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Family Relationships

I understand it's a privilege to have a solid and committed eating disorder support network. I know that some people must fight the treacherous current of their eating disorders alone. But I am fortunate to pursue recovery with the relentless encouragement of so many loved ones around me, and I just feel compelled right now to share an open letter to those in my eating disorder support network who stuck with me throughout this entire ordeal. 
It's been crucial for me to learn how to help others in eating disorder recovery without derailing my own since I both mentor young women with eating disorders and am vocal about my own healing from anorexia. I often find myself on the receiving end of phone calls, text messages, and coffee dates which tend to start with the conversation opener, "I don't know who else I can trust to share this with, but I have an issue with food and body image. Can we talk about it?"
Celebrating your birthday in eating disorder recovery can be challenging. So many celebrations in life are riddled with expectations, and for those of us in any sort of recovery, the weight of these expectations can feel crippling.
The term "social distancing" has become part of our culture's mainstream lexicon over the past few months, but for the sake of those in eating disorder (ED) recovery (or any mental health issue, for that matter), can we please not call it social distancing anymore? The idea of creating barriers socially between ourselves and other people can exacerbate the sense of isolation or disconnection that many individuals who battle eating disorders are already too familiar with. In fact, experts within the field of public health agree the phrase is harmful and advocate that it be known as "physical distancing" instead.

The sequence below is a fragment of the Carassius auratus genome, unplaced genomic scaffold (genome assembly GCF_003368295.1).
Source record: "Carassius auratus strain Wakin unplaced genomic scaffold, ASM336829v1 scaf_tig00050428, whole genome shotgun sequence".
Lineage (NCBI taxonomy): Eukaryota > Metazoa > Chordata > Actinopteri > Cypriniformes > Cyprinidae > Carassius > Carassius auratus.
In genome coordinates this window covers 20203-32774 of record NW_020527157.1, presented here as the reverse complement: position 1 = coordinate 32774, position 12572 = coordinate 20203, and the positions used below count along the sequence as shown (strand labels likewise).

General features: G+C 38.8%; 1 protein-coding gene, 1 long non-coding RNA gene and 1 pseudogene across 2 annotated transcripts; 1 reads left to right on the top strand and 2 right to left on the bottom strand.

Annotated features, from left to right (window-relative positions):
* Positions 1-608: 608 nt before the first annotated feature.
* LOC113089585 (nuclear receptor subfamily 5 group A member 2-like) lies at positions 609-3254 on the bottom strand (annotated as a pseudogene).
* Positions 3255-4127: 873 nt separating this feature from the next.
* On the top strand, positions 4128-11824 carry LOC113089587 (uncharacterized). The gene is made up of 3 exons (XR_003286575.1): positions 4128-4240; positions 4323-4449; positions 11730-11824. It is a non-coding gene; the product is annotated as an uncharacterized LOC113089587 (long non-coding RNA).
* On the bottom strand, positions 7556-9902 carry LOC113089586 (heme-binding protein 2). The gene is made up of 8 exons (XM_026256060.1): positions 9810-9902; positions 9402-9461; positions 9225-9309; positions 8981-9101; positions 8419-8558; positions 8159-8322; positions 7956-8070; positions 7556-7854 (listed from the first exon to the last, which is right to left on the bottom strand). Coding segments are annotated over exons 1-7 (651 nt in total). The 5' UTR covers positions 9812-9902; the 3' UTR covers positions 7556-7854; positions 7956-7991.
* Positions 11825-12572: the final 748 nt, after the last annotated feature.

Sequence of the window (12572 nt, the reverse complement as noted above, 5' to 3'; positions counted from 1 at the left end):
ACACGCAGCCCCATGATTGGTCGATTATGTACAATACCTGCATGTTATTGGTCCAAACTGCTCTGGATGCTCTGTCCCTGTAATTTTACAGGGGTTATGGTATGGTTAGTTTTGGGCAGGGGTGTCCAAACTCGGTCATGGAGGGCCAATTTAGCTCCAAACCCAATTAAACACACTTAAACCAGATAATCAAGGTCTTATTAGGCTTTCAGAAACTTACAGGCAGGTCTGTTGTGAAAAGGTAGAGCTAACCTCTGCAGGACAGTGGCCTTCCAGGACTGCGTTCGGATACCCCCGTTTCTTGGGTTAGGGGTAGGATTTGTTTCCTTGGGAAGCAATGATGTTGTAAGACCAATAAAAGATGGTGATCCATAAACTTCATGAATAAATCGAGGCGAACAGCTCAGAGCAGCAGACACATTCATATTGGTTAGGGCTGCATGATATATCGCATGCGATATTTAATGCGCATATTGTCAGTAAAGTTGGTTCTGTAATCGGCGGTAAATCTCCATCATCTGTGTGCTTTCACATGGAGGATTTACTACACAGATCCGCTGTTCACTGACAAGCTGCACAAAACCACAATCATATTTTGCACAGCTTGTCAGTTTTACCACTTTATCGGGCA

It's official: The holiday season has arrived, and Thanksgiving is just around the corner which means that eating disorder (ED) survival tips are now more important than ever. This time of year is known for family traditions and cultural festivities, but it can also feel like a burden if you are in recovery from an eating disorder. Maybe there's a relative who points out the number of calories everyone is about to consume at the dinner table. Perhaps your well-intentioned grandmother hounds you to take seconds on dessert or the conversation detours to how "healthy" and "normal" your weight has started to look.
Culturally, eating disorders are often associated with young teenagers who don't know exactly how to cope with their developing bodies or fluctuating dynamics in their families and peer groups. But as teens become older and transition from high school to the broader world of a university campus, they can be even more susceptible to disordered eating behaviors. The risk of eating disorders in college students has continued to escalate these past several years, and there are multiple reasons behind the persistence of this issue.